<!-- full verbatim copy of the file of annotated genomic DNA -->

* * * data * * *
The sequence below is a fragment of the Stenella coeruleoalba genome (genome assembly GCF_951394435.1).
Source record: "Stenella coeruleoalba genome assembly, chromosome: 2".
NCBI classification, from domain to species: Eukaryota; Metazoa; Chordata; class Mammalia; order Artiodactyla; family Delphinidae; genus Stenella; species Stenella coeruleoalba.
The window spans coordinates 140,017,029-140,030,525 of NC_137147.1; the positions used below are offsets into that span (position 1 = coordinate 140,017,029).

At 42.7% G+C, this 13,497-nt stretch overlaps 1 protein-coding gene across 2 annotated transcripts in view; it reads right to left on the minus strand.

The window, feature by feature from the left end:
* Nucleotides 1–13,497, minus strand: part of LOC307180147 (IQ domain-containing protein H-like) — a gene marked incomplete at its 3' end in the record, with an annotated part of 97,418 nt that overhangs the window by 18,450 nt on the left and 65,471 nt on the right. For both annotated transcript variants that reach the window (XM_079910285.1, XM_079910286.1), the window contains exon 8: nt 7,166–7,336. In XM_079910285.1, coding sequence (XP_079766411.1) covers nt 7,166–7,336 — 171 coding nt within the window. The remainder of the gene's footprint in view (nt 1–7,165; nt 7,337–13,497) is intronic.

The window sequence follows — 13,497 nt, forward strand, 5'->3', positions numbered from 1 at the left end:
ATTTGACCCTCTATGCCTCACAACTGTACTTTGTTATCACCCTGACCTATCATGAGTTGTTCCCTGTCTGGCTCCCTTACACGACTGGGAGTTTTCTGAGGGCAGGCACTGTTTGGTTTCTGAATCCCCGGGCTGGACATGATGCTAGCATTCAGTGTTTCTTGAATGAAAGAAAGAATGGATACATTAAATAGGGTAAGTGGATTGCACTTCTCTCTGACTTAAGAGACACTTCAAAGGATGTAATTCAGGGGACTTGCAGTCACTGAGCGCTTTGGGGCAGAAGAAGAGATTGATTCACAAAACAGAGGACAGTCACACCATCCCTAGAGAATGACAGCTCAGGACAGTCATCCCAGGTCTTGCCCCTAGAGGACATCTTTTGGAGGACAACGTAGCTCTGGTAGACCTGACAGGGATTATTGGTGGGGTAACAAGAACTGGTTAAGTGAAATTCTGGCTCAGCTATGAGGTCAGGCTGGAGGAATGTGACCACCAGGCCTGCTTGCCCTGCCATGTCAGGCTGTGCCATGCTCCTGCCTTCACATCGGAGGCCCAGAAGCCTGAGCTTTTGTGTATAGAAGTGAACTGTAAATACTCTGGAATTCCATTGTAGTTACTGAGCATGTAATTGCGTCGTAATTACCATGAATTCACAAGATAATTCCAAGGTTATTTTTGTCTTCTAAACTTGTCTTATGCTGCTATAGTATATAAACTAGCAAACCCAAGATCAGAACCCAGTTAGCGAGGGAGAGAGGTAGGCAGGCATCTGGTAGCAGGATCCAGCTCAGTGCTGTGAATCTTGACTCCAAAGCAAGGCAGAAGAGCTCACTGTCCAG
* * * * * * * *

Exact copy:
The sequence below is a fragment of the Stenella coeruleoalba genome (genome assembly GCF_951394435.1).
Source record: "Stenella coeruleoalba genome assembly, chromosome: 2".
NCBI classification, from domain to species: Eukaryota; Metazoa; Chordata; class Mammalia; order Artiodactyla; family Delphinidae; genus Stenella; species Stenella coeruleoalba.
The window spans coordinates 140,017,029-140,030,525 of NC_137147.1; the positions used below are offsets into that span (position 1 = coordinate 140,017,029).

At 42.7% G+C, this 13,497-nt stretch overlaps 1 protein-coding gene across 2 annotated transcripts in view; it reads right to left on the minus strand.

The window, feature by feature from the left end:
* Nucleotides 1–13,497, minus strand: part of LOC307180147 (IQ domain-containing protein H-like) — a gene marked incomplete at its 3' end in the record, with an annotated part of 97,418 nt that overhangs the window by 18,450 nt on the left and 65,471 nt on the right. For both annotated transcript variants that reach the window (XM_079910285.1, XM_079910286.1), the window contains exon 8: nt 7,166–7,336. In XM_079910285.1, coding sequence (XP_079766411.1) covers nt 7,166–7,336 — 171 coding nt within the window. The remainder of the gene's footprint in view (nt 1–7,165; nt 7,337–13,497) is intronic.

The window sequence follows — 13,497 nt, forward strand, 5'->3', positions numbered from 1 at the left end:
ATTTGACCCTCTATGCCTCACAACTGTACTTTGTTATCACCCTGACCTATCATGAGTTGTTCCCTGTCTGGCTCCCTTACACGACTGGGAGTTTTCTGAGGGCAGGCACTGTTTGGTTTCTGAATCCCCGGGCTGGACATGATGCTAGCATTCAGTGTTTCTTGAATGAAAGAAAGAATGGATACATTAAATAGGGTAAGTGGATTGCACTTCTCTCTGACTTAAGAGACACTTCAAAGGATGTAATTCAGGGGACTTGCAGTCACTGAGCGCTTTGGGGCAGAAGAAGAGATTGATTCACAAAACAGAGGACAGTCACACCATCCCTAGAGAATGACAGCTCAGGACAGTCATCCCAGGTCTTGCCCCTAGAGGACATCTTTTGGAGGACAACGTAGCTCTGGTAGACCTGACAGGGATTATTGGTGGGGTAACAAGAACTGGTTAAGTGAAATTCTGGCTCAGCTATGAGGTCAGGCTGGAGGAATGTGACCACCAGGCCTGCTTGCCCTGCCATGTCAGGCTGTGCCATGCTCCTGCCTTCACATCGGAGGCCCAGAAGCCTGAGCTTTTGTGTATAGAAGTGAACTGTAAATACTCTGGAATTCCATTGTAGTTACTGAGCATGTAATTGCGTCGTAATTACCATGAATTCACAAGATAATTCCAAGGTTATTTTTGTCTTCTAAACTTGTCTTATGCTGCTATAGTATATAAACTAGCAAACCCAAGATCAGAACCCAGTTAGCGAGGGAGAGAGGTAGGCAGGCATCTGGTAGCAGGATCCAGCTCAGTGCTGTGAATCTTGACTCCAAAGCAAGGCAGAAGAGCTCACTGTCCAG